40 Patchtown


Product Details

Bottom Dog Press
Publish Date
5.51 X 8.5 X 0.44 inches | 0.54 pounds
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About the Author

Born into a coal mining family in western Pennsylvania, Damian Dressick worked for many years as a marketing executive in New York, Los Angeles and Paris before packing up his kit to return to Somerset County to research and write the novel 40 Patchtown. The book is inspired by an incident during the 1922 coal strike which his grandfather described while sitting around the kitchen table decades later. After renting a four-room wood frame company house in the coal patch town of Mine 37, Dressick spent months researching the rhythms of coal town life in the early part of the twentieth century, interviewing retired miners, their wives, and widows, and immersing himself in the coal heritage materials housed at the Indiana University of Pennsylvania.

Dressick drafted the novel in the duplex frame house, until an occupant on the other half set the house on fire in a failed attempt to murder his roommate. After being injured retrieving the manuscript from the house as it burned, the author revised the novel while living in Windber in the house of his maternal grandmother.

Damian Dressick is the the author of the story collection Fables of the Deconstruction. His much praised fiction and essays have appeared in more than fifty literary journals and anthologies, including W.W. Norton's New Micro, Post Road, failbetter.com, Cutbank, Hobart, New Orleans Review, Smokelong Quarterly, Hippocampus, and New World Writing. A Blue Mountain Residency Fellow, he holds an MFA from the University of Pittsburgh and a PhD in Creative Writing from the Center for Writers at the University of Southern Mississippi. Described by Frederick Barthelme as an artist to be reckoned with, Dressick currently teaches at Clarion University.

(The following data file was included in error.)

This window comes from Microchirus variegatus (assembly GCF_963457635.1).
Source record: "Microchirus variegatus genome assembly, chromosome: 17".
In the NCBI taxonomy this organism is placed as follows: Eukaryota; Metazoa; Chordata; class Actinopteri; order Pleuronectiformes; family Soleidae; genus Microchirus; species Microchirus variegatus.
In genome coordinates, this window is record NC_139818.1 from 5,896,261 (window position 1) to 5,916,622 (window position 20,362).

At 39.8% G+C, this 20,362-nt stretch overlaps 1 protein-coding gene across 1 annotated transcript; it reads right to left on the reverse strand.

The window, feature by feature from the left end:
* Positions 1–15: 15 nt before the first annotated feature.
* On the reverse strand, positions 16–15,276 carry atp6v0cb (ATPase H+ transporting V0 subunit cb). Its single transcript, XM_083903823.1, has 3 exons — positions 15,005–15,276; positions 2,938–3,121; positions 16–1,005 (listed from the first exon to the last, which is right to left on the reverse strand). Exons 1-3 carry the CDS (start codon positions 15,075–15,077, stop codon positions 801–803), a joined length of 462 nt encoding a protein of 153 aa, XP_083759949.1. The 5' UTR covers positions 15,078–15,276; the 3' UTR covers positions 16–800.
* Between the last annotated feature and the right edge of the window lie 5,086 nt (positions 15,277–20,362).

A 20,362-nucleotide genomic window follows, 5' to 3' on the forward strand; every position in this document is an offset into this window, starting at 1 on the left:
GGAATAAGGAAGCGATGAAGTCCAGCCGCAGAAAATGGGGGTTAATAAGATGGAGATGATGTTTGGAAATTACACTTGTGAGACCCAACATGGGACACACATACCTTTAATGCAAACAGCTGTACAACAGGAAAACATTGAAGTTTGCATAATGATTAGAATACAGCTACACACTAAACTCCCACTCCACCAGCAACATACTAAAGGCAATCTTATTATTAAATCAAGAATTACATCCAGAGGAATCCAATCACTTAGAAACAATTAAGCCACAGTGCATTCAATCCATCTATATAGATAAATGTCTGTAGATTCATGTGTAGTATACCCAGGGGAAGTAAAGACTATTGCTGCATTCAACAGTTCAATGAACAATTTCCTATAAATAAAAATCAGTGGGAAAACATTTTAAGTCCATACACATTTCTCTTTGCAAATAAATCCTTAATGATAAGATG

Deftly paced, gritty and poised, pitch perfect in its voice and historical rendering, Damian Dressick's debut novel 40 Patchtown accelerates from its opening pages with desperate energy. Set against the comfortless backdrop of the brutal 1922 coal miners' strike of Windber, Pennsylvania, the novel follows fatherless fourteen-year-old Chet Pistakowski as he struggles to support his mother and siblings in a setting dictated by violence, poverty, and manipulation. Told in lean, convincing, and clear-eyed prose, this historical and evocative coming-of-age story reveals a young man torn between family and morality, desperation and desire, circumstances and escape. James Charlesworth, author of The Patricide of George Bernard Hill
Inspired by incidents during the 1922 coal strike in Pennsylvania, Dressick spent months researching the rhythms of early coal town life. Interviewing family members, retired miners, their wives, and widows, he immersed himself in the coal heritage materials, many housed at the Indiana University of Pennsylvania. Described by Frederick Barthelme as "an artist to be reckoned with," Dressick currently teaches at Clarion University

"40 Patchtown reads like a cross between E.L. Doctorow's monumental novel Billy Bathgate and Breece Pancake's deathless story 'Hollow'--it's a work of fully imagined historical fiction that endows its characters with incandescent life, told in the unmistakable language of the early twentieth century coalfields. It pulls the neat trick of feeling bound to a highly specific time and place while simultaneously giving the impression of classic timelessness. As fine a first novel as one could hope for." Pinckney Benedict, author of Miracle Boy and Other Stories